What are Grading and Conservation? AKA, What are NCS, NGC, and PCGS?

Discussion in 'Modern Chinese Coins & Medallions' started by tamo42, Oct 5, 2011.

  1. tamo42

    tamo42 New Member

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    I got a pm asking about the differences between conservation and grading, so I thought it would be better to make a post so anyone who is interested can learn.

    First, grading.

    Grading is the process of determining the condition of a coin. Coins are graded on a scale of 70, with 70 being perfect. Over at LBC, badon and I recommend buying investment grade coins with a score of 69 or 70. 68s are OK for *very* rare coins, but still try for at least a 69 if possible. Of course, the higher the grade, the more collectors want them, and the higher the price. Who wouldn't want perfect coins?

    There are two main grading companies, NGC and PCGS. For Chinese coins, NGC is dominant. NGC recognizes more (but not all) varieties of Chinese coins. NGC's holders are better at showing the edges of coins and keeping air out (important for silver!).

    All the other grading companies (ICG, ANACS, etc) are considered by the market to have lower quality standards. So a ICG MS 69 is not as valued as highly as a PCGS MS 69.

    On to conservation.

    Conservation is the process of removing debris left over by the minting of the coin. Often there is dust and other chemical residue from the different stages of minting. The results of conservation is that coins generally have brighter foregrounds and deeper fields. In general they just look better. In addition, the removal of chemical residues will *generally* prevent the formation of oxidation spots on silver coins, also known as White Spots of Death (WSoD). WSoDs have a dramatic negative effect on the collectibility and value of a coin.

    The only company that I'm currently aware of the does conservation is NCS. NCS and NGC have a crossover service, but aren't the same company. This crossover service allows members and dealers to submit coins to NCS directly. NCS will apply their super-secret techniques to the coin, and then hand it over to NGC for grading. It's a handy one-stop shopping experience.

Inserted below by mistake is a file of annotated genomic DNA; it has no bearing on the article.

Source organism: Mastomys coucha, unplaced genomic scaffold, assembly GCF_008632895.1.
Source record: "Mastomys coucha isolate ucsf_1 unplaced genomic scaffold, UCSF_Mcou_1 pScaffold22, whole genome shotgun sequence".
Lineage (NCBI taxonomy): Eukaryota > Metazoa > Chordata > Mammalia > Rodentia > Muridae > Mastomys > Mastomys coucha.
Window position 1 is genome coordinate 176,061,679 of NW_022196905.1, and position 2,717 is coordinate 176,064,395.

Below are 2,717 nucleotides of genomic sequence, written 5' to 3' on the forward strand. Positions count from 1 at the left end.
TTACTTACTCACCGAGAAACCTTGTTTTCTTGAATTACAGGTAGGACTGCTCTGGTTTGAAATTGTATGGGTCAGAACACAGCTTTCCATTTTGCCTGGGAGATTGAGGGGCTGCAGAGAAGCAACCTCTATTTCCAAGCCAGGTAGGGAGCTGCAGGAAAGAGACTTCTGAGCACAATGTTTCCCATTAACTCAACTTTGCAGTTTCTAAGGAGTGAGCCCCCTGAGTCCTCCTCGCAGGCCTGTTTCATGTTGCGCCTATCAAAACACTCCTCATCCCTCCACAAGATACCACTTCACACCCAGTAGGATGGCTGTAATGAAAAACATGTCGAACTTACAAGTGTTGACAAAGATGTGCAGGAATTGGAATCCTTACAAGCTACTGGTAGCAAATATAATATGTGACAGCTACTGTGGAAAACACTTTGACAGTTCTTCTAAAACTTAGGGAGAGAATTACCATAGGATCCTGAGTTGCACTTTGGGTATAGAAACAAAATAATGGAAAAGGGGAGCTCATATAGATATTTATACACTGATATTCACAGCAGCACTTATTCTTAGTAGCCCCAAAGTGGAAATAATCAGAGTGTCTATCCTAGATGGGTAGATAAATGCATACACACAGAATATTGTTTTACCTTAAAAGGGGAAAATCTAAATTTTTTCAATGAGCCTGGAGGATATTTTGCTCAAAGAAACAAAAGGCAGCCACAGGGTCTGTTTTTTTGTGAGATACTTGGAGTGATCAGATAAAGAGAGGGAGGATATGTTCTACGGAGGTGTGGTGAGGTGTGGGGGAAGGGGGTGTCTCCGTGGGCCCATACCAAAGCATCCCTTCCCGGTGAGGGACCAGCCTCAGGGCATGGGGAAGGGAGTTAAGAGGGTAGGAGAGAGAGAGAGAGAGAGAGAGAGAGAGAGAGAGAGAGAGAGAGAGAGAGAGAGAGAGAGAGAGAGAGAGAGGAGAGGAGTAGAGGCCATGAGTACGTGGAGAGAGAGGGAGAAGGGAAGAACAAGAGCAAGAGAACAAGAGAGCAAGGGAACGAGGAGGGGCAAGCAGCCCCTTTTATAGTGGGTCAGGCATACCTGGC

Hope that helps. If you guys have any questions, I'll do my best to answer.
     
  2. donkarnash

    donkarnash Member

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    thanks for sharing.......I am sure a lot of people will benefit with this knowledge...
     
  3. fishball

    fishball New Member Silver Stacker

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    Great post, very informative!

    Good to hear 69 is investment grade, going to dabble into buying some NGC MS 69 Gold pandas for now, 70 too rich for me :p

    I have read on China mint forums that some people prefer slabbed/graded coins over OMP because the plastic might damage the coin?

    Is this true and should I grade my coins instead of keeping in OMP?

    Thanks :)
     
  4. tamo42

    tamo42 New Member

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    The slab vs. OMP is a constant debate, and I don't think anyone knows for absolute certainty whether the plastic packaging encourages damage or not. What we do know is a coin can sit in OMP for years, look perfectly fine, and then all of a sudden develop oxidation problems. Other coins in OMP don't have any issues at all. So it's kind of a crap-shoot. Do people play craps in Australia? :)

    Personally, I conserve and grade all my coins. I think that's the easiest way to prevent future problems.